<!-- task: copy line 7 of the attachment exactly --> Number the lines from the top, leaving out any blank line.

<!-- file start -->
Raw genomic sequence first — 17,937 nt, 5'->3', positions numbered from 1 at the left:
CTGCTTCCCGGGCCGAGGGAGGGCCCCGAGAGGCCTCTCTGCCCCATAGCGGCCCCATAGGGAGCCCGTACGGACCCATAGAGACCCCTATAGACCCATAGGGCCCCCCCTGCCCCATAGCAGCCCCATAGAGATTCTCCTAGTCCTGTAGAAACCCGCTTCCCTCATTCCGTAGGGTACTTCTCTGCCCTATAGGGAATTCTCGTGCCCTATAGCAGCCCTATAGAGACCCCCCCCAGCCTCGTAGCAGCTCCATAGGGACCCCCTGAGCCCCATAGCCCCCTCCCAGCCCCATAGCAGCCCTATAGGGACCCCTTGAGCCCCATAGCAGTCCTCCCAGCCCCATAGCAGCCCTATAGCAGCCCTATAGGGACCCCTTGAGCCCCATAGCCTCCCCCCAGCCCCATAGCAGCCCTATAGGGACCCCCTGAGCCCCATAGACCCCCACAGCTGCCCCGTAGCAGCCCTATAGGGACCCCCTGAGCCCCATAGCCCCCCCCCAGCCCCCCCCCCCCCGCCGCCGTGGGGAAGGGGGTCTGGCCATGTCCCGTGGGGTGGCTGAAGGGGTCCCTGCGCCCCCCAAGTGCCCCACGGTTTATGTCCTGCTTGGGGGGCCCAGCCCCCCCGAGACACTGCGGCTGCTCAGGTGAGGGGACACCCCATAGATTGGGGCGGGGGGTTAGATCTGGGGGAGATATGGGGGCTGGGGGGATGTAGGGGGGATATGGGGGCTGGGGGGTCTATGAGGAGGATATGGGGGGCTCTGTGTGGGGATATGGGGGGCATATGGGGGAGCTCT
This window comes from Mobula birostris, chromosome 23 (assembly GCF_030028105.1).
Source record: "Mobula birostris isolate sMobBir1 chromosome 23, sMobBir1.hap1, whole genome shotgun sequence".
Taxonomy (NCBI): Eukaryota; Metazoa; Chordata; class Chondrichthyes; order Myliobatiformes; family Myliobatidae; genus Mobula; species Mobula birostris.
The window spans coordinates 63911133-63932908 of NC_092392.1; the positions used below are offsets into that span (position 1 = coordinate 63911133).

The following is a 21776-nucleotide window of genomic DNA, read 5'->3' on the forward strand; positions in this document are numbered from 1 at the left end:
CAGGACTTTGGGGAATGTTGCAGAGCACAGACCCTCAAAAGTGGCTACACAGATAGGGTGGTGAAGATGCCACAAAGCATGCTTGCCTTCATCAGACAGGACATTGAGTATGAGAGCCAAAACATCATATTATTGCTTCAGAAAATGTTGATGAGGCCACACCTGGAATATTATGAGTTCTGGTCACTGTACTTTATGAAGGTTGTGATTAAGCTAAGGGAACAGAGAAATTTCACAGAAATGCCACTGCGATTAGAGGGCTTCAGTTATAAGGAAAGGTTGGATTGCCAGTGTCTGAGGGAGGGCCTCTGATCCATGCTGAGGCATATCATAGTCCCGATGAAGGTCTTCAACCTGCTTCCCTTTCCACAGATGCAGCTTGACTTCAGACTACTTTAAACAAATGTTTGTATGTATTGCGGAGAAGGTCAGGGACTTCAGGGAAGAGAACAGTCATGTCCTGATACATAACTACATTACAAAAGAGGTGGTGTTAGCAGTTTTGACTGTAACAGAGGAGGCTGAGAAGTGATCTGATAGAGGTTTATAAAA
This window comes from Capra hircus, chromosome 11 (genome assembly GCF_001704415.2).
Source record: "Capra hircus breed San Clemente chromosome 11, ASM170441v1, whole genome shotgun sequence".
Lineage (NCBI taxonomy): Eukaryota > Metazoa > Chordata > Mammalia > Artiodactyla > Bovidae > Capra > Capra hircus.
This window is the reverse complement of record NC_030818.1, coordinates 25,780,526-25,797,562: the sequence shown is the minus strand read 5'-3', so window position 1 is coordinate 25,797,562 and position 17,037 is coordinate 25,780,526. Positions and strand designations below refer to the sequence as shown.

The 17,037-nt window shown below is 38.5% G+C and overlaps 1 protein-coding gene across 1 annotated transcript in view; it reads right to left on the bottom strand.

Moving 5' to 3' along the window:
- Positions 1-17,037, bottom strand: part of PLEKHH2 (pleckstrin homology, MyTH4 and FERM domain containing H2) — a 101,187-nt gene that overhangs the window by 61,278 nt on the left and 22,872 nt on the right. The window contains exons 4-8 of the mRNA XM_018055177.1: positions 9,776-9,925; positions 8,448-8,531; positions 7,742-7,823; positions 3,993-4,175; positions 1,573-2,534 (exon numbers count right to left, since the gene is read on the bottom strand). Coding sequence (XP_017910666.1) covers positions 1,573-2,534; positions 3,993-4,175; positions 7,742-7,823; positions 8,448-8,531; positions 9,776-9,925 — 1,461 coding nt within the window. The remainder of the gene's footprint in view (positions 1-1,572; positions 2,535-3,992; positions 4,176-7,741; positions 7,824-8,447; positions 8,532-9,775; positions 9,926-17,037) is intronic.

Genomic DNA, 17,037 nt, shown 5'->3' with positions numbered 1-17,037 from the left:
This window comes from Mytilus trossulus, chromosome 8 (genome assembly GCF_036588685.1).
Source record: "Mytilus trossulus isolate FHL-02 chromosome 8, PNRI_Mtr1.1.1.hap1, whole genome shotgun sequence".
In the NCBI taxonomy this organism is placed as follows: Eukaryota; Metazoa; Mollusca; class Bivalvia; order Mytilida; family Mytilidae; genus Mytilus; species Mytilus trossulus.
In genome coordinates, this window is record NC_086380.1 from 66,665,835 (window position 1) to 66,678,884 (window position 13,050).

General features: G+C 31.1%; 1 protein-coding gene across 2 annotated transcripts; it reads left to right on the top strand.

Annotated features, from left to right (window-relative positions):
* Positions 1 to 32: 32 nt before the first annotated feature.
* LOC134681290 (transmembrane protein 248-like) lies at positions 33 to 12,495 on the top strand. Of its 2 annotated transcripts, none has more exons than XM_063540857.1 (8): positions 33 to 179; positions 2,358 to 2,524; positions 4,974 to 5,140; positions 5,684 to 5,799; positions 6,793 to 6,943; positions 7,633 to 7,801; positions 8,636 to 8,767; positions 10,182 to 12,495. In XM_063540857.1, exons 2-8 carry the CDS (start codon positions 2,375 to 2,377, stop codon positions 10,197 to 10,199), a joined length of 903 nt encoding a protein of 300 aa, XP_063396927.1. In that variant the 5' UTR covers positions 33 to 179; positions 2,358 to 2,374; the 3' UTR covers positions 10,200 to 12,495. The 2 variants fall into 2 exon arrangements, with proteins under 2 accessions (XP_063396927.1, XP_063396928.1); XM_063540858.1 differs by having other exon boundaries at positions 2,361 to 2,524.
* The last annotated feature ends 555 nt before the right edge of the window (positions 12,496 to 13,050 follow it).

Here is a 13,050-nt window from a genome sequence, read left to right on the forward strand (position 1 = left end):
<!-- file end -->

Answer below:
The following is a 21776-nucleotide window of genomic DNA, read 5'->3' on the forward strand; positions in this document are numbered from 1 at the left end: